We can cry, fuss, complain, get upset, or have a bad attitude. God is merciful. He still loves us. But how much better is it to simply learn to be still and trust? Take your eyes off your circumstances, look to Him, praise Him and trust Him.

Proverbs 3:5-6 says,
“Trust in the Lord with all your heart,
And lean not on your own understanding;
In all your ways acknowledge Him,
And He shall direct your paths.”

When we lean on our own understanding, we become self-focused, anxious and fearful. When we lean on Him, we find peace, joy, rest, and healing. If we will take time every day to simply sit with Him, I believe that it not only blesses His heart, but in this place of stillness we also find the freedom and healing that we need.

Your Identity in Christ

 

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Have you ever felt overlooked or marginalized by others?

Even if not intentional, sometimes others fail to see our potential. One time, I requested a job promotion for a position I thought had opened up. After about four months of waiting and seeing the position had not been filled, I discovered that I needed to speak with the President of the company to find out why I had not been given the position. So, I requested a meeting with him.

In the meeting, I learned that although the supervisor of the department wanted me in the position, the President did not or was at least resistant to the idea. I had been with the company for over ten years, had worked hard and was excellent in my work, and felt that I deserved the promotion. I made my case and he gave me the promotion. It felt good that I got what I wanted, but I also felt a bit hurt and rejected. My supervisor believed in me a great deal and saw my potential, but the President did not. What I’ve learned is that some people, no matter how well I do or how hard I try, won’t believe in me or see my potential.

I’ve learned that what others think about me is not that important. I need to be open to listening to constructive criticism and be willing to receive correction, but what is most important is what God thinks about me. And thankfully God has placed other people in my life who do believe in me.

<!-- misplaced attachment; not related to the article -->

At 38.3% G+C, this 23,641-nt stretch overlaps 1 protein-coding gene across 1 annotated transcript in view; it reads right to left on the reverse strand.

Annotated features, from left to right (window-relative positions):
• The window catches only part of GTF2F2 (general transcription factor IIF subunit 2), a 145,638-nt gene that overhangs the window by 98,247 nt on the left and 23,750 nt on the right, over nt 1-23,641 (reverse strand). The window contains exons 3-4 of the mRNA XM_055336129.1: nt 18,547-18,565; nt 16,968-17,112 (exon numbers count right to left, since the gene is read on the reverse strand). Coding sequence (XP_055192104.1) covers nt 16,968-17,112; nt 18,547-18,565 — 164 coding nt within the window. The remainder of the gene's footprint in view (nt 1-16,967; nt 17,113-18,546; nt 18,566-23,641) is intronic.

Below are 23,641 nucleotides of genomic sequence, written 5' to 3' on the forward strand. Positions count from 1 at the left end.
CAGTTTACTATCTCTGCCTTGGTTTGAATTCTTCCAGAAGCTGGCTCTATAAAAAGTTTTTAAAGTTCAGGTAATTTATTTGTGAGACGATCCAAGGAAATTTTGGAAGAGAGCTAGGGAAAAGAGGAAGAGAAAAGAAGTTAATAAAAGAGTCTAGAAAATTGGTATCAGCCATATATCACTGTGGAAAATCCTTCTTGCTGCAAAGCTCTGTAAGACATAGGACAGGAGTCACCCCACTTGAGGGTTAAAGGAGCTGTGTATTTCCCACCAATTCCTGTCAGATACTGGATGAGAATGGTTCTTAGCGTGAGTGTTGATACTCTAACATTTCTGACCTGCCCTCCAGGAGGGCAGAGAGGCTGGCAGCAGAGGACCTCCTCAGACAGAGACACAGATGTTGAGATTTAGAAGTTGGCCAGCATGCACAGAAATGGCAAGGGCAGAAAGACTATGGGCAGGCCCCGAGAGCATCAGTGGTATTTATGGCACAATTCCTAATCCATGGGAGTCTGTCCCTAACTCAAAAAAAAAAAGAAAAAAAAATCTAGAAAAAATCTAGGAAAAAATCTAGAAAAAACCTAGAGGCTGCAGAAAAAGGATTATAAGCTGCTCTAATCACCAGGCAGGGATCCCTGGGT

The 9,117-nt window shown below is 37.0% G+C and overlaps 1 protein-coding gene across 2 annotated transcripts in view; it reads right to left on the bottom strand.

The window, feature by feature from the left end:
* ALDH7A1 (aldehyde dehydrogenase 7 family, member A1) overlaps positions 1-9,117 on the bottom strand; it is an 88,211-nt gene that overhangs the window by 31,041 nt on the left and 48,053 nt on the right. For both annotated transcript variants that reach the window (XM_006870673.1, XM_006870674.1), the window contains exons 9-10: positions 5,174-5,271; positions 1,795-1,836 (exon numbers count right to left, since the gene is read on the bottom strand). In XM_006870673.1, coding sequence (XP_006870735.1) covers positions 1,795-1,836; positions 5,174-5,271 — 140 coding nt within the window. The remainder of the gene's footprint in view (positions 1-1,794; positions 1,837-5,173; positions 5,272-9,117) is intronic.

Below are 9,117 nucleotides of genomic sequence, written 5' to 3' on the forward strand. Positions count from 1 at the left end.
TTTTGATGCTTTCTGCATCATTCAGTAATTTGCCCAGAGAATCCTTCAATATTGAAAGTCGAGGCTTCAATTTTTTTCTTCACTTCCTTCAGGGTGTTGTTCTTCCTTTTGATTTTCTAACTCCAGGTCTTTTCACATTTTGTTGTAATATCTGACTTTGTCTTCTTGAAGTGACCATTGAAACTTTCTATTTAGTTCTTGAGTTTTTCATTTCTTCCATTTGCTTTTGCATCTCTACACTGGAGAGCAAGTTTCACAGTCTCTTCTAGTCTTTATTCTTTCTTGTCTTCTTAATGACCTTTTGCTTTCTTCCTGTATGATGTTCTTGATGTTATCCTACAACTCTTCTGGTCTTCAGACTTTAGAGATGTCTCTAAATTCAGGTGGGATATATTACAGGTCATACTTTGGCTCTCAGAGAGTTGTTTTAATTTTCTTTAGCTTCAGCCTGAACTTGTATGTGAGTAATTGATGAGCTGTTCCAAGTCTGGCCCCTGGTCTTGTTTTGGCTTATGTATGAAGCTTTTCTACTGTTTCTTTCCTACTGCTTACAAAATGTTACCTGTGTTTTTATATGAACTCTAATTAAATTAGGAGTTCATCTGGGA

There’s no doubt that the words of others can hurt, but the most important words in our lives are the words of God. Even if everyone else says you don’t matter, God says you do. If God says you matter, then it doesn’t matter what other people think.

Once, after going through a long season of personal testing, the Lord told me that I had passed the test. Honestly, I did not feel like I had passed the test. But God clearly told me that I had passed. I have learned that if God says “yes” when I feel “no”, “yes” it is! So, in addition to placing God’s words above those of others, we also have to place God’s words over our own self-opinion.

Sometimes we can think of ourselves more highly than we ought (see Rom. 12:3). In this case, we need to temper our self-opinion with the truth of God’s word. Often, however, we think too low of ourselves and we need to elevate our self-thinking based on what God says about us.

Romans 14:4 says,

“Who are you to judge another’s servant? To his own master he stands or falls. Indeed, he will be made to stand, for God is able to make him stand.”

When you one day stand before God in heaven, what others have said about you will not matter. What will matter is what God says about you. This the way we should live our lives – with a humble estimation of ourselves and with a confidence in who we are in Christ. Jesus was wholly confident in who He was as God’s Son but also lived humbly, knowing He could do nothing without the Father (John 5:19).

As a new dad myself, I want to speak positive words over my son. I want to call forth his purpose and destiny in Christ. I want him to know that I believe in him and his potential. He’s just a little guy right now, but all of God’s potential is presently in him, it just needs to be developed. I don’t want to hold him back. I want to give him opportunities to grow and fulfill his purpose. I want to provide instruction and discipline to help guide him in the right direction. Most importantly, I want him to know that he is loved and that I am proud of him. Our Father in heaven feels the same way about you. He loves you and believes in you. Even if you feel poorly about yourself, He is proud of you!

I have found it helpful to declare out loud who I am in Christ. Declaring what God says about me in His Word increases my confidence in Him and reminds me that I am loved and accepted even if I feel unloved. I want to challenge you to take some time to declare God’s word over your life. Sit by your beside or sofa or pace the floor in your room and declare God’s promises over your life. Absorb the truth of God’s word deep into your soul, let your identity in Christ become ingrained in your soul and spirit.

Assignment:  Read Ephesians Chapter 1:1-14. Make a list regarding your identity in Christ (for example, “I am blessed with every spiritual blessing in Christ” or “I am adopted as God’s son or daughter”, etc.). Also, make a list of qualities of God’s character (for example, “God is full of grace” or “God is full of wisdom”, etc.). Spend 30 minutes this evening, meditating on these truths and confessing them over your life.